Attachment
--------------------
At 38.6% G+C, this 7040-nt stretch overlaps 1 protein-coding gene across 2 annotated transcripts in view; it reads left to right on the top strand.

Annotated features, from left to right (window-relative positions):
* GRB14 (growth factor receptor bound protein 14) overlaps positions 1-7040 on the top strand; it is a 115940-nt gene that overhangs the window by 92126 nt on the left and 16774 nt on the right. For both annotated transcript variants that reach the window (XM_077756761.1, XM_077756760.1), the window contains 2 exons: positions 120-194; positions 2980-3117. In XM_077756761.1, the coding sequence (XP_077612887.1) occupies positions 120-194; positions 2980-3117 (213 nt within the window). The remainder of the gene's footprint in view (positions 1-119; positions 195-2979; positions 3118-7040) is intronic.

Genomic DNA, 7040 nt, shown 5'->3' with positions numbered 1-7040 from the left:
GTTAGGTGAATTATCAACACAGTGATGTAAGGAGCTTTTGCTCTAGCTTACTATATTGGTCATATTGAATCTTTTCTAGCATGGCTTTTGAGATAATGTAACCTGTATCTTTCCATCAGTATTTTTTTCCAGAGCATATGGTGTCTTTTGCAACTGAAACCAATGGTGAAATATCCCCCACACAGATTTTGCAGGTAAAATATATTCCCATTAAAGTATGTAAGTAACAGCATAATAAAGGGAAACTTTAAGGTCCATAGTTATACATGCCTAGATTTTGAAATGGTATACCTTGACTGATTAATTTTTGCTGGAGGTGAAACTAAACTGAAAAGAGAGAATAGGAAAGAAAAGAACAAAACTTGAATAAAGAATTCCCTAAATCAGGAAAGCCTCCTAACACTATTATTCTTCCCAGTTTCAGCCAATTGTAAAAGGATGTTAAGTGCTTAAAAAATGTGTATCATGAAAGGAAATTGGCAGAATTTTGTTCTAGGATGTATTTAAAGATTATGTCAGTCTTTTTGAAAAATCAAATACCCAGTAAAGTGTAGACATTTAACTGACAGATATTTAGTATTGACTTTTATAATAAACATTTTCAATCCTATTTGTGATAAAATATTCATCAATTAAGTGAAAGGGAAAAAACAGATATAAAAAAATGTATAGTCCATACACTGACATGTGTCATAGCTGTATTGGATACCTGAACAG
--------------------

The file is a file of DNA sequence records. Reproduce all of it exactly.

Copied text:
At 38.6% G+C, this 7040-nt stretch overlaps 1 protein-coding gene across 2 annotated transcripts in view; it reads left to right on the top strand.

Annotated features, from left to right (window-relative positions):
* GRB14 (growth factor receptor bound protein 14) overlaps positions 1-7040 on the top strand; it is a 115940-nt gene that overhangs the window by 92126 nt on the left and 16774 nt on the right. For both annotated transcript variants that reach the window (XM_077756761.1, XM_077756760.1), the window contains 2 exons: positions 120-194; positions 2980-3117. In XM_077756761.1, the coding sequence (XP_077612887.1) occupies positions 120-194; positions 2980-3117 (213 nt within the window). The remainder of the gene's footprint in view (positions 1-119; positions 195-2979; positions 3118-7040) is intronic.

Genomic DNA, 7040 nt, shown 5'->3' with positions numbered 1-7040 from the left:
GTTAGGTGAATTATCAACACAGTGATGTAAGGAGCTTTTGCTCTAGCTTACTATATTGGTCATATTGAATCTTTTCTAGCATGGCTTTTGAGATAATGTAACCTGTATCTTTCCATCAGTATTTTTTTCCAGAGCATATGGTGTCTTTTGCAACTGAAACCAATGGTGAAATATCCCCCACACAGATTTTGCAGGTAAAATATATTCCCATTAAAGTATGTAAGTAACAGCATAATAAAGGGAAACTTTAAGGTCCATAGTTATACATGCCTAGATTTTGAAATGGTATACCTTGACTGATTAATTTTTGCTGGAGGTGAAACTAAACTGAAAAGAGAGAATAGGAAAGAAAAGAACAAAACTTGAATAAAGAATTCCCTAAATCAGGAAAGCCTCCTAACACTATTATTCTTCCCAGTTTCAGCCAATTGTAAAAGGATGTTAAGTGCTTAAAAAATGTGTATCATGAAAGGAAATTGGCAGAATTTTGTTCTAGGATGTATTTAAAGATTATGTCAGTCTTTTTGAAAAATCAAATACCCAGTAAAGTGTAGACATTTAACTGACAGATATTTAGTATTGACTTTTATAATAAACATTTTCAATCCTATTTGTGATAAAATATTCATCAATTAAGTGAAAGGGAAAAAACAGATATAAAAAAATGTATAGTCCATACACTGACATGTGTCATAGCTGTATTGGATACCTGAACAG